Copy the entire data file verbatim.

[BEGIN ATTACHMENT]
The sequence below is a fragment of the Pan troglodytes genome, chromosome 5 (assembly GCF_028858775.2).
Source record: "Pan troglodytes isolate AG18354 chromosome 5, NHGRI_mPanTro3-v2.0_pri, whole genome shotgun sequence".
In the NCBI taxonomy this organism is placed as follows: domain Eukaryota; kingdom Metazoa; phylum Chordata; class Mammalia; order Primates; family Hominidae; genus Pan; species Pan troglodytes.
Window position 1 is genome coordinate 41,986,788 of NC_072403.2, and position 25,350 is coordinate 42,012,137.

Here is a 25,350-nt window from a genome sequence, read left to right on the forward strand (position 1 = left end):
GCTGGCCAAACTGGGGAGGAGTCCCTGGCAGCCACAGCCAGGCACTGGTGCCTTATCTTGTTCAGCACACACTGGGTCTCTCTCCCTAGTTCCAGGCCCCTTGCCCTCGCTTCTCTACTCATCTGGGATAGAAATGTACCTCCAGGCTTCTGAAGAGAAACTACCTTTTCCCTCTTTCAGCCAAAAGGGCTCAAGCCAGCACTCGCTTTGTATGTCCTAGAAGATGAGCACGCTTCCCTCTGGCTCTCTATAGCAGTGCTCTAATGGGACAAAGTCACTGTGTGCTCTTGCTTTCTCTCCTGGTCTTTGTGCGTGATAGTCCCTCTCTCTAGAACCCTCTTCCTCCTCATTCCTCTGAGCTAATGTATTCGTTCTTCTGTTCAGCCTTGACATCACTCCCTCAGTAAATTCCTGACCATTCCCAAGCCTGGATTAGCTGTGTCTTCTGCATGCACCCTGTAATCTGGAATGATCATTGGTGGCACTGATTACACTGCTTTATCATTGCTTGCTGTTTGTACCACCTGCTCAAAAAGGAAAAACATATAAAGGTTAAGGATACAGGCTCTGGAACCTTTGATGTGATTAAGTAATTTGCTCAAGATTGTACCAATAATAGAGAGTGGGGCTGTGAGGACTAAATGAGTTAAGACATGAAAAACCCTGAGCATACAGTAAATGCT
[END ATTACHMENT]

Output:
The sequence below is a fragment of the Pan troglodytes genome, chromosome 5 (assembly GCF_028858775.2).
Source record: "Pan troglodytes isolate AG18354 chromosome 5, NHGRI_mPanTro3-v2.0_pri, whole genome shotgun sequence".
In the NCBI taxonomy this organism is placed as follows: domain Eukaryota; kingdom Metazoa; phylum Chordata; class Mammalia; order Primates; family Hominidae; genus Pan; species Pan troglodytes.
Window position 1 is genome coordinate 41,986,788 of NC_072403.2, and position 25,350 is coordinate 42,012,137.

Here is a 25,350-nt window from a genome sequence, read left to right on the forward strand (position 1 = left end):
GCTGGCCAAACTGGGGAGGAGTCCCTGGCAGCCACAGCCAGGCACTGGTGCCTTATCTTGTTCAGCACACACTGGGTCTCTCTCCCTAGTTCCAGGCCCCTTGCCCTCGCTTCTCTACTCATCTGGGATAGAAATGTACCTCCAGGCTTCTGAAGAGAAACTACCTTTTCCCTCTTTCAGCCAAAAGGGCTCAAGCCAGCACTCGCTTTGTATGTCCTAGAAGATGAGCACGCTTCCCTCTGGCTCTCTATAGCAGTGCTCTAATGGGACAAAGTCACTGTGTGCTCTTGCTTTCTCTCCTGGTCTTTGTGCGTGATAGTCCCTCTCTCTAGAACCCTCTTCCTCCTCATTCCTCTGAGCTAATGTATTCGTTCTTCTGTTCAGCCTTGACATCACTCCCTCAGTAAATTCCTGACCATTCCCAAGCCTGGATTAGCTGTGTCTTCTGCATGCACCCTGTAATCTGGAATGATCATTGGTGGCACTGATTACACTGCTTTATCATTGCTTGCTGTTTGTACCACCTGCTCAAAAAGGAAAAACATATAAAGGTTAAGGATACAGGCTCTGGAACCTTTGATGTGATTAAGTAATTTGCTCAAGATTGTACCAATAATAGAGAGTGGGGCTGTGAGGACTAAATGAGTTAAGACATGAAAAACCCTGAGCATACAGTAAATGCT